The global hair trade was estimated to be over a staggering $81 million in the year 2017, with Pakistan emerging as one of the largest hair suppliers in recent years. China is said to have received around 105,000 kg of hair from Pakistan over the past 5 years. Last month, the Pakistan ministry of commerce said that they have exported around $1.6 million worth of human hair in the last half of the decade.
Islamabad, the capital city of Pakistan, harbors thousands of homeless children who roam around the city's dumpsters looking for human hair. Hassan Khan, a young boy who is one of the homeless children said that human hair is an item he scavenges for in the outskirts of the capital city. His efforts are rewarded with $0.70 a day.
Rao Shahzad is one of the three million traders involved in the vast Pakistan hair industry for the last decade. He is one of the Pakistan exporters who send hair to China through the southern port of Karachi. From the business point of view, he believes that if the hair business was conducted with the government's support, they could realize 10 times the current profits that they gain from the industry. Mr.Shahzad attributes this kind of potential to the good quality of hair found in Pakistan.
In January, the Pakistan press reported that the Ministry of Commerce had the chance to brief the lower house of parliament on the commercial contribution of the hair export enterprise for the first time. The Ministry also stated that much of the Pakistan human hair ended up in China, where the cosmetic industry is quite buoyant. Chinese cosmeticians mainly use the hair to make wigs, hair extensions and weaves.
Although local businessmen like Shahzad say that the hair industry in Pakistan is informal, the country was ranked as the 5th largest hair exporter in the world after other renowned hair exporters such as India, the United States, Singapore, and Hong Kong. The hair picked by street children is gathered and sold to local dealers for around $18 per kg. The dealers then pile the hair and sell it to companies that clean and comb the hair. Once it's washed and packed, it is sold to traders at $36. The traders ship it to China themselves or send it through exporters like Shahzad.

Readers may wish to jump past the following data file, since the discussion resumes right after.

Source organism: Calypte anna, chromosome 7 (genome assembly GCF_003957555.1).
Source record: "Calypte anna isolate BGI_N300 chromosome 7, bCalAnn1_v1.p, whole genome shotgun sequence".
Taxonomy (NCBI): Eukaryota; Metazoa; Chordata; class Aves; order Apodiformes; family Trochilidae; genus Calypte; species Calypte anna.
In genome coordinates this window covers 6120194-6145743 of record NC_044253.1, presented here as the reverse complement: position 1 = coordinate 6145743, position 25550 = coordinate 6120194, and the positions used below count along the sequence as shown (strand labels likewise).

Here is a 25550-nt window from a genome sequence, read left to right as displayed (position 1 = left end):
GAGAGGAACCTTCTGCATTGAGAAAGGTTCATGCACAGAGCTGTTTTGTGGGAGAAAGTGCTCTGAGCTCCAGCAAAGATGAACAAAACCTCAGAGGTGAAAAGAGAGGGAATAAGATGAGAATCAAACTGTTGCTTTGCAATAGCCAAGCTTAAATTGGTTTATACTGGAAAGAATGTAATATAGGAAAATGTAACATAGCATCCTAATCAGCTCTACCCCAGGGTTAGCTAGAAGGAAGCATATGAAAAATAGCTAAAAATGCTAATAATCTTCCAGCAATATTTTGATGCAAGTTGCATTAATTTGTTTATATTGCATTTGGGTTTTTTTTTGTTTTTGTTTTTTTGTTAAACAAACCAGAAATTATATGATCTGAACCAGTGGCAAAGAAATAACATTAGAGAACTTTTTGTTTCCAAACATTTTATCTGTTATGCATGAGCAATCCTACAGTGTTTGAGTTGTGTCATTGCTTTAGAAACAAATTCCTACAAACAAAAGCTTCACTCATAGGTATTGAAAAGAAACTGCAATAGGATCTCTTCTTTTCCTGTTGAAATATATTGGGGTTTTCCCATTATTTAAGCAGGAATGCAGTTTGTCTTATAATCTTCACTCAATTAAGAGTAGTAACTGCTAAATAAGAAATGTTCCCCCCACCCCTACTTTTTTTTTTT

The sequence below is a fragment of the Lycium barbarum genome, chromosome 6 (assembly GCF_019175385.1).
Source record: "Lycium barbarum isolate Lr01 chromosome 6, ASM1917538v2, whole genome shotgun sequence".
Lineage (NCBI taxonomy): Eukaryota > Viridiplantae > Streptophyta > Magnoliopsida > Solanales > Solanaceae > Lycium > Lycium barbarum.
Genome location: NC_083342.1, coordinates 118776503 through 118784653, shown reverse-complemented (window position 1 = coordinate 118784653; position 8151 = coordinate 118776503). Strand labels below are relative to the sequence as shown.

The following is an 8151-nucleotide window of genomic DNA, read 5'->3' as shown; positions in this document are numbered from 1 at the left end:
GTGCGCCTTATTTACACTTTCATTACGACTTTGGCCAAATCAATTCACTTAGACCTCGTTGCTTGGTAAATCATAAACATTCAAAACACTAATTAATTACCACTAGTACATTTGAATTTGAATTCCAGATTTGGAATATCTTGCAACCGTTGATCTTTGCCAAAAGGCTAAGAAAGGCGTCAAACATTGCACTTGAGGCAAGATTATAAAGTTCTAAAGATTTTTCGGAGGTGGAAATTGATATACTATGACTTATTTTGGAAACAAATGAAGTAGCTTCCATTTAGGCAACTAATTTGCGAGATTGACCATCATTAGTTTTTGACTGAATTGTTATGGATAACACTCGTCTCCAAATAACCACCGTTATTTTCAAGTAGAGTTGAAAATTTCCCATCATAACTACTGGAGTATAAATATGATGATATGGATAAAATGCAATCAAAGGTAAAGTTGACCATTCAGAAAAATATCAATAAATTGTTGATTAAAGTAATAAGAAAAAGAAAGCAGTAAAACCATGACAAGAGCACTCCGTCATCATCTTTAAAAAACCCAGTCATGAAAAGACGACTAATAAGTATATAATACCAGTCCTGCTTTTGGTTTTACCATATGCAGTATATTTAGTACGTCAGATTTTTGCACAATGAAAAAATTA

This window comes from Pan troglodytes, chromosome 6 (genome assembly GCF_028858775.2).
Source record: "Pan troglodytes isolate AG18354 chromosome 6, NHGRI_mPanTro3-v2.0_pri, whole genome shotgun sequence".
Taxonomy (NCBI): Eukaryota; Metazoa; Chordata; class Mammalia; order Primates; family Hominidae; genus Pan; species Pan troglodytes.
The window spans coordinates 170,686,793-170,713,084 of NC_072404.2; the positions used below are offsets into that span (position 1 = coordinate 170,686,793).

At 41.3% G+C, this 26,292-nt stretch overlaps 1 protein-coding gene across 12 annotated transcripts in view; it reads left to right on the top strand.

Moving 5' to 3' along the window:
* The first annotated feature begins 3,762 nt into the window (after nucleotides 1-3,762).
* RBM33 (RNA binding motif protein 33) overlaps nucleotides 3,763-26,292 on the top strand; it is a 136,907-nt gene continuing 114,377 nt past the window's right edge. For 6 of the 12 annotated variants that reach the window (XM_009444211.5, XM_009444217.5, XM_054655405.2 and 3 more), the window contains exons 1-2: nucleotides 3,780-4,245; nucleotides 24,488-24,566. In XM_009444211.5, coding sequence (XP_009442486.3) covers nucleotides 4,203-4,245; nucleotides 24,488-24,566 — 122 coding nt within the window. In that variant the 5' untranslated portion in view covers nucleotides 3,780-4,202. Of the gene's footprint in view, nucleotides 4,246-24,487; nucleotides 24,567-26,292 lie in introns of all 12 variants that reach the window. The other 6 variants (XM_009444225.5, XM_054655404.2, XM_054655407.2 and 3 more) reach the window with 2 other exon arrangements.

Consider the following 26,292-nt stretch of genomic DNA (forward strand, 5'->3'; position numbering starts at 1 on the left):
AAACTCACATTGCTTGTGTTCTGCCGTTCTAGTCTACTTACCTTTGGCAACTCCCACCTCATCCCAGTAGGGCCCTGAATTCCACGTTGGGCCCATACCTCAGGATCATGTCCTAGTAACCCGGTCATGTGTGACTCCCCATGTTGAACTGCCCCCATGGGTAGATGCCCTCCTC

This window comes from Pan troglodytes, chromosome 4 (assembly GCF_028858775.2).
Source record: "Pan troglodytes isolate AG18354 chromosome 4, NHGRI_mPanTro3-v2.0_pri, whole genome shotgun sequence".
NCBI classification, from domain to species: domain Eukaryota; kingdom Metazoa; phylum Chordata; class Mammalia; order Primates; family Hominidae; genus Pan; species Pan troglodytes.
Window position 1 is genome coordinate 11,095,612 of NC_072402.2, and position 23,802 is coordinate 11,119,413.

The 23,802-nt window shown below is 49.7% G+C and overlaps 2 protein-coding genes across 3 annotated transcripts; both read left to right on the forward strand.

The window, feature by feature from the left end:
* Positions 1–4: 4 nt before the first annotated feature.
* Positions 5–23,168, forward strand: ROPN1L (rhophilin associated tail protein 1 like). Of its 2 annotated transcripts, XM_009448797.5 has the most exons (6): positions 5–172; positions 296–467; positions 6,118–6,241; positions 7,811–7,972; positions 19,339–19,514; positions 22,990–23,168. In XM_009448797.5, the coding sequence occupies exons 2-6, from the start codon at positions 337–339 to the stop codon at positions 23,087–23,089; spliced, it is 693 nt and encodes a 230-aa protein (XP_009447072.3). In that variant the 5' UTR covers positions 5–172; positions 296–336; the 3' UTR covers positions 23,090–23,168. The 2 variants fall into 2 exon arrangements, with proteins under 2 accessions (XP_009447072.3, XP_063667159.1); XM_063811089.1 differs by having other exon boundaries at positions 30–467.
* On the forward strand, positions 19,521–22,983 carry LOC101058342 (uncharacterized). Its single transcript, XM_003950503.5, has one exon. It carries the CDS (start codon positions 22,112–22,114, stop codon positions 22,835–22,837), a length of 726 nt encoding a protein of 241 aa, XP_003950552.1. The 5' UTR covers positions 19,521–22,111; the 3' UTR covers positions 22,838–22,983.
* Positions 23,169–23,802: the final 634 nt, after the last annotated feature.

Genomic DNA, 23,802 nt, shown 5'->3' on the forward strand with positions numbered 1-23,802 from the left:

An anthropologist and author of a book titled Entanglement: The secrets Lives Of Hair, Emma Tarlo, said that much of the hair that is imported from both India and Pakistan come from combings that are actually removed from peoples combs. This happens after hair collects on the combs during washing and combing. She further said that in Pakistan and India, women have very long hair, and they wait till they can accrue a year’s worth of fallen hair which they sell to door to door hair collectors. The hair is then taken to workshops that are tasked with sorting and untangling, and finally, it's packed in bunches and shipped off to China.
Tarlo added that in most cases, the hair is untangled and washed by hand without any kind of machine processing. The most valuable type of hair is long and natural hair without any chemical alterations. The hair can be dyed or bleached in factories, but this is not always good as it makes it weaker.
The locals believe that over 100 Chinese traders are involved in the Pakistan local hair business. The number has however been on the decline in recent years. Experts in the hair business attribute this diminishing trend to the lack of hair supply from Afghanistan as it previously was.
The owner of the Waheed Hair Company from Vehari, a central district in Punjab, Mr. Naheed Akhtar said that negotiating with the Chinese buyers is part and parcel of the hair business. He added that most of the Pakistan traders have a higher preference of dealing with the Chinese traders who come to Pakistan rather than attempting to take the hair to China themselves due to the high cost involved.
One of the Chinese said that in order to compete with other Asian hair suppliers, Pakistan may have to invest more in hair processing plants.